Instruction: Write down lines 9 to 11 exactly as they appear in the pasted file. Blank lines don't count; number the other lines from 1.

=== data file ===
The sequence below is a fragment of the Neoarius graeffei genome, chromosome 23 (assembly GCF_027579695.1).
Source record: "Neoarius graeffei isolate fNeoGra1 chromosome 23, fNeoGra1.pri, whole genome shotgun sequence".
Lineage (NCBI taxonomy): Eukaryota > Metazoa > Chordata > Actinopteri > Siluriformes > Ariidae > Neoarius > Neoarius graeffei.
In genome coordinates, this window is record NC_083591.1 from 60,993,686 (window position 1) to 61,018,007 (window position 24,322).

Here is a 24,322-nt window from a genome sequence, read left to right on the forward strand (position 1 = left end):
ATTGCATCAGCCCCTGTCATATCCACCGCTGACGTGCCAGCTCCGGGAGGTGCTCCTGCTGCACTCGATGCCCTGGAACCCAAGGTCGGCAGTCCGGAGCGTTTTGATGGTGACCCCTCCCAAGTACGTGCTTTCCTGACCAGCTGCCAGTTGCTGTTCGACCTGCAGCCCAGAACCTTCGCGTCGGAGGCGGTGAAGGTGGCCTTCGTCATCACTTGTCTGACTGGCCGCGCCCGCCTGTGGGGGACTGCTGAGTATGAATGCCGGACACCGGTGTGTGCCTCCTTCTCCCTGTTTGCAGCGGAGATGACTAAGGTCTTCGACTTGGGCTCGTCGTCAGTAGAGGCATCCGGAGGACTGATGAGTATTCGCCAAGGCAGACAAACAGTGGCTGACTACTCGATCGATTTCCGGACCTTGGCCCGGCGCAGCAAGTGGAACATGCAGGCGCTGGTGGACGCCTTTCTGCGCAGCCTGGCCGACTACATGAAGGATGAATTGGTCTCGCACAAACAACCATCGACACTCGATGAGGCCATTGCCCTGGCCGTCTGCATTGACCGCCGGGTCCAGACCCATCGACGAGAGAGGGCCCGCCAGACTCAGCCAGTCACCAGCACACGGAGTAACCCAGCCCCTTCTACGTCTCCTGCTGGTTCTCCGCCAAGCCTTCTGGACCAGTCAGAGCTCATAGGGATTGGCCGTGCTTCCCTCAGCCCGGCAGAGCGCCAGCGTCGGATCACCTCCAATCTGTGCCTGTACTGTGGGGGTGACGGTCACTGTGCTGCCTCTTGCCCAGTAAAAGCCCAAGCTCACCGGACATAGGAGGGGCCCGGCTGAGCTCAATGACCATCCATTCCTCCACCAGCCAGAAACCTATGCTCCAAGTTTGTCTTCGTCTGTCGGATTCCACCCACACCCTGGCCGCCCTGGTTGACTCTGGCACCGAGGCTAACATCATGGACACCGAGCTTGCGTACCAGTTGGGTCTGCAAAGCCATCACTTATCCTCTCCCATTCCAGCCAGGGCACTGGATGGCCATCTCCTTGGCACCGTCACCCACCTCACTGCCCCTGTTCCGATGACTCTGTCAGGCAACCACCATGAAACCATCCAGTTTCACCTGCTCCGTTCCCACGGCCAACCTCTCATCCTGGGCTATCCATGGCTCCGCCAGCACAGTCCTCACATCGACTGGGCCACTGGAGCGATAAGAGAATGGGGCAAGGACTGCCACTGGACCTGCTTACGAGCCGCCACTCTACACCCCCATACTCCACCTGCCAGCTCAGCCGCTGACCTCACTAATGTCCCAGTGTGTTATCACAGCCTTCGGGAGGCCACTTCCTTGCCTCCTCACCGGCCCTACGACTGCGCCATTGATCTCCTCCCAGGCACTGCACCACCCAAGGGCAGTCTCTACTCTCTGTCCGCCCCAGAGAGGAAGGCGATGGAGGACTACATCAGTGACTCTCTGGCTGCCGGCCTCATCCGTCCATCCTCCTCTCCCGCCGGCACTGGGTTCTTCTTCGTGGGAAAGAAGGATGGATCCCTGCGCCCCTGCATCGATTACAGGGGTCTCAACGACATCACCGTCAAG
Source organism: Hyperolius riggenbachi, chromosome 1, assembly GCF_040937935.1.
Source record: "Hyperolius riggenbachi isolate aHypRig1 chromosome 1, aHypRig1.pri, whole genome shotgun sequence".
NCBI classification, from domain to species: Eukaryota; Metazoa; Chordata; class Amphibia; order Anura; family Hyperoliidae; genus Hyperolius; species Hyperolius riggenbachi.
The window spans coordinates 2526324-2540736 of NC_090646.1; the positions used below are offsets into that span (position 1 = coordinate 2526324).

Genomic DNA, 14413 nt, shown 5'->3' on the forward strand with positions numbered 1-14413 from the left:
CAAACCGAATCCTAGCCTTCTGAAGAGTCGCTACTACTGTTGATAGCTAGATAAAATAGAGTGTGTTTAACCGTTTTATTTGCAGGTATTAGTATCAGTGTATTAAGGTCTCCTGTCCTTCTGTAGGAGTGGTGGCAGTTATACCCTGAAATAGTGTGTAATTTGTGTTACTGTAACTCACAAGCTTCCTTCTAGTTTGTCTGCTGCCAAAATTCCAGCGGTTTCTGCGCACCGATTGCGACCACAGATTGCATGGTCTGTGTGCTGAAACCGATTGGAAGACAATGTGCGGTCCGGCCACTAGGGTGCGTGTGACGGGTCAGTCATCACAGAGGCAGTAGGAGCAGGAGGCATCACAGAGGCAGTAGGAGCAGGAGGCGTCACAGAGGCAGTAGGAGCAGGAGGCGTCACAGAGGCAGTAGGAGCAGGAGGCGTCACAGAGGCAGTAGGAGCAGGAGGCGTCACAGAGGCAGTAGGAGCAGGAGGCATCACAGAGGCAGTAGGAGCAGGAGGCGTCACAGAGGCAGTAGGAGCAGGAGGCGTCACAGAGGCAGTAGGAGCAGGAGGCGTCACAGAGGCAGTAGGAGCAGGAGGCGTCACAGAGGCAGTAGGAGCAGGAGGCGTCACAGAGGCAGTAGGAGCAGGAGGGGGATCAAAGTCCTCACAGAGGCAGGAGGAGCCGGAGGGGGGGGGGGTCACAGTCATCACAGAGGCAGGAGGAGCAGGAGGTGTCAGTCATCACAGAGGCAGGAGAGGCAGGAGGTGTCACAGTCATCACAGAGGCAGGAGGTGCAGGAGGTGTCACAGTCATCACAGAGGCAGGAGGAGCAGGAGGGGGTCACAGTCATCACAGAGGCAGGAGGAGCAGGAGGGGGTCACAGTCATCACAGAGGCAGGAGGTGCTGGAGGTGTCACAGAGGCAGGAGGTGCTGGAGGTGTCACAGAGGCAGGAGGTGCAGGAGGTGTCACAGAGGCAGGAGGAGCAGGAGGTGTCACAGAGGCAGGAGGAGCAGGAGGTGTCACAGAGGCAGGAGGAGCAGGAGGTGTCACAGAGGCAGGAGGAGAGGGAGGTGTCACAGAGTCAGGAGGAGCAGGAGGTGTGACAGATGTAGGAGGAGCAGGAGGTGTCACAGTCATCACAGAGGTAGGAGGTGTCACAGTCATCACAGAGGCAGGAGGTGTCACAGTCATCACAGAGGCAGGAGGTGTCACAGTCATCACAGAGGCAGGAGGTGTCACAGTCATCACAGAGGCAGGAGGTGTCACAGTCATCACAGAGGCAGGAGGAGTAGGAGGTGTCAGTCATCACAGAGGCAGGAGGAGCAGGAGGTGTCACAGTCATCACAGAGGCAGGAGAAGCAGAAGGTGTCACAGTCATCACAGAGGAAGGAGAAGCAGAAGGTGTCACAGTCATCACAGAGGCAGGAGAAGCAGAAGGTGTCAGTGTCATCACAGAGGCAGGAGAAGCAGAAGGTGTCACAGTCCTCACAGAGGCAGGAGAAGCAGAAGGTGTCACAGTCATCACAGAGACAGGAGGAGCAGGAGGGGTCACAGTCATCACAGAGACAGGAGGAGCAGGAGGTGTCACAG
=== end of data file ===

NCBI classification, from domain to species: Eukaryota; Metazoa; Chordata; class Amphibia; order Anura; family Hyperoliidae; genus Hyperolius; species Hyperolius riggenbachi.
The window spans coordinates 2526324-2540736 of NC_090646.1; the positions used below are offsets into that span (position 1 = coordinate 2526324).

Genomic DNA, 14413 nt, shown 5'->3' on the forward strand with positions numbered 1-14413 from the left: